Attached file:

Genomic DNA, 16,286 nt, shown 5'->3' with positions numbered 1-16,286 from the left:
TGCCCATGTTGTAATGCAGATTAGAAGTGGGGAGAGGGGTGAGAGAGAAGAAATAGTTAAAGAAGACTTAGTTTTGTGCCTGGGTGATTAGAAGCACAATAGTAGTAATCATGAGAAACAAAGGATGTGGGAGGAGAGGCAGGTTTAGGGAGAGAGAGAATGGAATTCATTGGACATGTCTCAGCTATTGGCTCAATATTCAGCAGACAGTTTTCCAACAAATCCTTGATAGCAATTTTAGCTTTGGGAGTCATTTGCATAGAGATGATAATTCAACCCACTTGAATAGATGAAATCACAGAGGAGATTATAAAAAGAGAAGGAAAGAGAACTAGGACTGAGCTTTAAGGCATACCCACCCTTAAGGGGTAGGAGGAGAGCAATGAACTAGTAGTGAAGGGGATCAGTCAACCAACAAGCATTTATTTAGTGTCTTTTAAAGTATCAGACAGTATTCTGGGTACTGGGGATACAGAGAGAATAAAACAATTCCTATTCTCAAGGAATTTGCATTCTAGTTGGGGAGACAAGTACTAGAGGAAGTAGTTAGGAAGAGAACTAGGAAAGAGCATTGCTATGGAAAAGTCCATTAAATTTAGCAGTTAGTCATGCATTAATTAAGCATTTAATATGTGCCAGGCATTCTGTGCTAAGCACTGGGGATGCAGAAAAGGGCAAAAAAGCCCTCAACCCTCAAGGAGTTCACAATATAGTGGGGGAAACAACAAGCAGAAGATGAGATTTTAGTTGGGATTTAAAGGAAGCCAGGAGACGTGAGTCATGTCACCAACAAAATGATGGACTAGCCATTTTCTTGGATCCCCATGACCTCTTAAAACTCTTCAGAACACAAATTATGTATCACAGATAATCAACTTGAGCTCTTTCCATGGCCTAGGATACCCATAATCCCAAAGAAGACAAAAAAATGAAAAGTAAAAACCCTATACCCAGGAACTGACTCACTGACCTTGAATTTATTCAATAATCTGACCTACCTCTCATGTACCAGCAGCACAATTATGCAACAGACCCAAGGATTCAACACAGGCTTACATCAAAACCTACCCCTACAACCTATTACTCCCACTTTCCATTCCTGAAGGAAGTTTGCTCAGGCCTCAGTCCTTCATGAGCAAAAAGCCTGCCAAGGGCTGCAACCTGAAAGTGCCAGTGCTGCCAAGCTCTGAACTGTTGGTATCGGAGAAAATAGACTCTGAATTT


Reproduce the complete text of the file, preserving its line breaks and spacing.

Genomic DNA, 16,286 nt, shown 5'->3' with positions numbered 1-16,286 from the left:
TGCCCATGTTGTAATGCAGATTAGAAGTGGGGAGAGGGGTGAGAGAGAAGAAATAGTTAAAGAAGACTTAGTTTTGTGCCTGGGTGATTAGAAGCACAATAGTAGTAATCATGAGAAACAAAGGATGTGGGAGGAGAGGCAGGTTTAGGGAGAGAGAGAATGGAATTCATTGGACATGTCTCAGCTATTGGCTCAATATTCAGCAGACAGTTTTCCAACAAATCCTTGATAGCAATTTTAGCTTTGGGAGTCATTTGCATAGAGATGATAATTCAACCCACTTGAATAGATGAAATCACAGAGGAGATTATAAAAAGAGAAGGAAAGAGAACTAGGACTGAGCTTTAAGGCATACCCACCCTTAAGGGGTAGGAGGAGAGCAATGAACTAGTAGTGAAGGGGATCAGTCAACCAACAAGCATTTATTTAGTGTCTTTTAAAGTATCAGACAGTATTCTGGGTACTGGGGATACAGAGAGAATAAAACAATTCCTATTCTCAAGGAATTTGCATTCTAGTTGGGGAGACAAGTACTAGAGGAAGTAGTTAGGAAGAGAACTAGGAAAGAGCATTGCTATGGAAAAGTCCATTAAATTTAGCAGTTAGTCATGCATTAATTAAGCATTTAATATGTGCCAGGCATTCTGTGCTAAGCACTGGGGATGCAGAAAAGGGCAAAAAAGCCCTCAACCCTCAAGGAGTTCACAATATAGTGGGGGAAACAACAAGCAGAAGATGAGATTTTAGTTGGGATTTAAAGGAAGCCAGGAGACGTGAGTCATGTCACCAACAAAATGATGGACTAGCCATTTTCTTGGATCCCCATGACCTCTTAAAACTCTTCAGAACACAAATTATGTATCACAGATAATCAACTTGAGCTCTTTCCATGGCCTAGGATACCCATAATCCCAAAGAAGACAAAAAAATGAAAAGTAAAAACCCTATACCCAGGAACTGACTCACTGACCTTGAATTTATTCAATAATCTGACCTACCTCTCATGTACCAGCAGCACAATTATGCAACAGACCCAAGGATTCAACACAGGCTTACATCAAAACCTACCCCTACAACCTATTACTCCCACTTTCCATTCCTGAAGGAAGTTTGCTCAGGCCTCAGTCCTTCATGAGCAAAAAGCCTGCCAAGGGCTGCAACCTGAAAGTGCCAGTGCTGCCAAGCTCTGAACTGTTGGTATCGGAGAAAATAGACTCTGAATTT